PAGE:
Bhoomika TrustTsunami-india
• Home• What we are doing• Disaster relief & rehabilitation• Reports & resources• How you can help• True Gifts
 Tsunami rehabilitation efforts  |  Perspective  |   News & events  |   Statistics  |  Relief work in visual

News & Events
The tsunami relief effort
By Mari Marcel Thekaekara - The Hindu,Nagapattinam, Jan. 4.
A question many of us ask is: Does India need outside help in a disaster? Technically I would say no. We have the expertise, certainly. And with television bringing each devastating tragedy into the average living room, responses have been immediate and generous. What is missing is a rapid response system to cope with disaster.

Writing from Nagapattinam, it is heartening to see that people who have been in the Gujarat earthquake and the 1977 Andhra Pradesh cyclone have rushed here to help plan and coordinate the relief effort. There are efficient smart young people in the epicentre of government in the Nagapattinam Collectorate who are working closely to liaise rather than compete with the NGOs.

Two major local NGOs, SIFFs (South Indian Federation of Fishermen's Societies) and SNEH, are among the main players in the Collectorate NGO Coordination Committee. The meeting held was practical and to the point and aimed at avoiding unnecessary duplication of work.

The message to the public
The message to the public is loud and clear. DO NOT rush in and dump clothes, food, medicines. The urge to hand donations directly to the victims is strong. But the end result is that of fools rushing in. The roads in the district are lined with piles of clothes dumped like garbage along the wayside. Additionally, this leads to problems within villages because a few goons corner everything and the weakest, most needy people get nothing. Volunteers found piles of medicines outside some villages. This was dangerous because children could swallow toxic substances, and it is a sinful waste of precious resources.

UNICEF representative Amudha was shouting herself hoarse for volunteers to clean the camps and villages. Hundreds came, but they all ran away when told that the job was to clear garbage and piles of excrement which could lead to an outbreak of disease. This is not a job for the fainthearted but it is the most urgent one.

The urgent need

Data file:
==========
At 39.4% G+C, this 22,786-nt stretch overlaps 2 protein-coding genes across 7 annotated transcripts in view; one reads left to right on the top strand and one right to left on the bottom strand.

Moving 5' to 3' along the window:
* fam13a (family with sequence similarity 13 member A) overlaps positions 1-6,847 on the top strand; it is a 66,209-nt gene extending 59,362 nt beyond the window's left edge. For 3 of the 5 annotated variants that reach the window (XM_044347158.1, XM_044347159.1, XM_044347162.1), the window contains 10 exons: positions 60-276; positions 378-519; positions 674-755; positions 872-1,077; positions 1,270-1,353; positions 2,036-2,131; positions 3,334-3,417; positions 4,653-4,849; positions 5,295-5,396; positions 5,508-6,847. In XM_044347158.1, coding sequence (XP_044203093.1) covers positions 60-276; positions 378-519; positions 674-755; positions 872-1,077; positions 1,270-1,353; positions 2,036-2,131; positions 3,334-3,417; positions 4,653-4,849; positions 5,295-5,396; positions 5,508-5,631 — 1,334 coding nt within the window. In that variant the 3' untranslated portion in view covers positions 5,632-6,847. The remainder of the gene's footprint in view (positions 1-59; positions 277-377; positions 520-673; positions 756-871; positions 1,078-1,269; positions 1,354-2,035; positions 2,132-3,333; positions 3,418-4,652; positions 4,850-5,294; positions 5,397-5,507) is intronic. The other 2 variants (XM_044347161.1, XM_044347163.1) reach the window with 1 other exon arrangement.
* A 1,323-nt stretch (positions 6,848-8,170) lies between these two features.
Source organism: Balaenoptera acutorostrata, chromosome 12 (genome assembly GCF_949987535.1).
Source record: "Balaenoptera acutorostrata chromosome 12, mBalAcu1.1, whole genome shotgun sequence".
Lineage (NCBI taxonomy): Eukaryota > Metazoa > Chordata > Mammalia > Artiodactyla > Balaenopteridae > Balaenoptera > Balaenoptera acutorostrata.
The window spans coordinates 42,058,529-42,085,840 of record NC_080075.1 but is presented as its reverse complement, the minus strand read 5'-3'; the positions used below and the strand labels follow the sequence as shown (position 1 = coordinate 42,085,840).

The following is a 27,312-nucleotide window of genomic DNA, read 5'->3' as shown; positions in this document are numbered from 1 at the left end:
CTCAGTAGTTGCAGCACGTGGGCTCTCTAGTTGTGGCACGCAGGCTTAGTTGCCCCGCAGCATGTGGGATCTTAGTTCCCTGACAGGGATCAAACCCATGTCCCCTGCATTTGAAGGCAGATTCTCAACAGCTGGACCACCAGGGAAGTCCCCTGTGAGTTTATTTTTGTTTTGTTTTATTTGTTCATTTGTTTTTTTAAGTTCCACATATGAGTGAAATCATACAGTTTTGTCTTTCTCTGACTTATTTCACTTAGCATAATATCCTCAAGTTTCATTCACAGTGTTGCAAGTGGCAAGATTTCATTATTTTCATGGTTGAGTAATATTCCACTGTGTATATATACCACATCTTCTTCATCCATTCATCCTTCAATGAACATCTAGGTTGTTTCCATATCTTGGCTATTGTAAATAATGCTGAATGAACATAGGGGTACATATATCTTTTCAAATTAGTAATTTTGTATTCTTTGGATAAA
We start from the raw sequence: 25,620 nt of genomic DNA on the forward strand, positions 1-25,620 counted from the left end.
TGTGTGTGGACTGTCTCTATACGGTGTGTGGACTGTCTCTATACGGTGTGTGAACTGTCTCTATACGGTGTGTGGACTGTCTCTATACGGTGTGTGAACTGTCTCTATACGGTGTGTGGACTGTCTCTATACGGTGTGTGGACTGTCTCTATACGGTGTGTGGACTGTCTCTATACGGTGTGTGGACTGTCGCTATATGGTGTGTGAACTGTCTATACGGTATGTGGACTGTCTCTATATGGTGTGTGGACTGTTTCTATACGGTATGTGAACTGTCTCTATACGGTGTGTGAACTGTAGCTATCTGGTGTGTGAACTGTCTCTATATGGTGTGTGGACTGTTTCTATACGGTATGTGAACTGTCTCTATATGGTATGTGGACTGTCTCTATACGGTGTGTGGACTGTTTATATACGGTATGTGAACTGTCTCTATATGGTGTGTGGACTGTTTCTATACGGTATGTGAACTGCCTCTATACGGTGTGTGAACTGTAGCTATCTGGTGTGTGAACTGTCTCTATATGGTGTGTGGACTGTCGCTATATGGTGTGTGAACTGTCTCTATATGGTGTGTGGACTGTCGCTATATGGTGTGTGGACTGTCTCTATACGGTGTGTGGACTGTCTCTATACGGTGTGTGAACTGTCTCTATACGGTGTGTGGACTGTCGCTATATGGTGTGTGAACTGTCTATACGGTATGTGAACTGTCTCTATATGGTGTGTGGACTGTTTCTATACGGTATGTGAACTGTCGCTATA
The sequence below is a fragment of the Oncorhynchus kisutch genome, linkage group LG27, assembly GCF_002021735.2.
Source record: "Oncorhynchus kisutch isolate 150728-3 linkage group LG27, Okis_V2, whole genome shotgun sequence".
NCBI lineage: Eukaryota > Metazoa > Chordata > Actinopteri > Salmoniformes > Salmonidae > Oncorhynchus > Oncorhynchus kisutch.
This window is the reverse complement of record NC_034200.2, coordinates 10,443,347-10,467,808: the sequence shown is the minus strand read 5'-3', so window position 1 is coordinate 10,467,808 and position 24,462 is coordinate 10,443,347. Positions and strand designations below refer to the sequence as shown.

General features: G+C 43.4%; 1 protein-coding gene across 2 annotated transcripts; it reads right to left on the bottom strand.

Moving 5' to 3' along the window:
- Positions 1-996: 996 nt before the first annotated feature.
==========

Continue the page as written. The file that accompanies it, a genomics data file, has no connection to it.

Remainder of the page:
Fishing villages usually use the sea for their early morning trips. But everyone is still traumatised to return to the waters and there are no toilets in place. Hundreds of groups want to "adopt" villages, but they want to do so after it is cleaned up and handed to them on a platter. Can motivated volunteers contact the Coordination committee or Amudha and Arunarathna of UNICEF?

Waste management
Equally urgent is the need for solid waste management. Tonnes of garbage have been generated. Plastic waste cups, plates, water packets is lying around. Burying plastic is NOT a solution though apparently this is what volunteers are doing. The Asian Social Forum in Hyderabad had brilliant waste disposal systems. Can something similar be put into operation here to stop the plastic and garbage pollution?

A sensible family package has been formulated and thousands despatched by Geetha Raju's Bhumika Trust, a Chennai group. Geetha helped tremendously in the Gujarat quake and riots. The pack consists of uncooked food, dal, rice, salt, sambar powder, tamarind, masalas, sugar, tea, 2 cooking pots and ladles, plates, cups, a kerosene stove, mats and sheets. Cooked food is NOT needed.

Certain guidelines are being drawn up for the crucial rehabilitation process, based on the experience of Gujarat and Orissa. The first objective is to get temporary housing up in a few weeks so that the people can move out of the schools, colleges and kalyana mantapams where they are now sheltering. When thinking of long term housing it is essential to use locally available material that are suitable for the climate and culture.

Instead of rushing private contractors in, local people should be involved. Getting people to build their own houses has a two-fold purpose. It provides the people with an income, it gets them involved and interested in the design and construction of their houses and this participatory approach gets them out of the depression and lethargy that follows trauma.

Disaster tourism
Vivek Harinarain pointed out that there is a new holiday package. Disaster tourism. But apart from those who come to stand and stare, there are the flocks of vultures who descend to cream off profits wherever possible. The biggest bait is housing. Sushma Iyengar who is helping the effort pointed out that the lessons learnt in Gujarat were that peoples' participation paid off. Where the government paid money directly to local people, houses came up faster and more efficiently.

Another need is counselling for traumatised victims. In Orissa and Gujarat, NIMHANs and other qualified psychiatrists trained barefoot counsellors, ordinary village people to do this.

It takes patience, gentleness, compassion and the ability to listen with love and understanding.

Indian expertise CAN take care of the problem easily.

The question is: will our wealthy, our corporates and our millionaires rise to the occasion?

Babu Matthew, Director ActionAid, had an anguished plea: "The dignity of the fisherpeople has been wounded by the insensitivity of donors who have thrown aid at them in an appallingly crude manner. We need to distribute relief in a manner which restores their dignity and work to rebuild their shattered lives."

The cooperative effort shows promise. For the sake of these traumatised people, may the fruit exceed the promise of the effort.
(The writer is a social activist.)

Home | What we are doing | Disaster relief & rehabilitation | Reports & resources | How you can help | True Gifts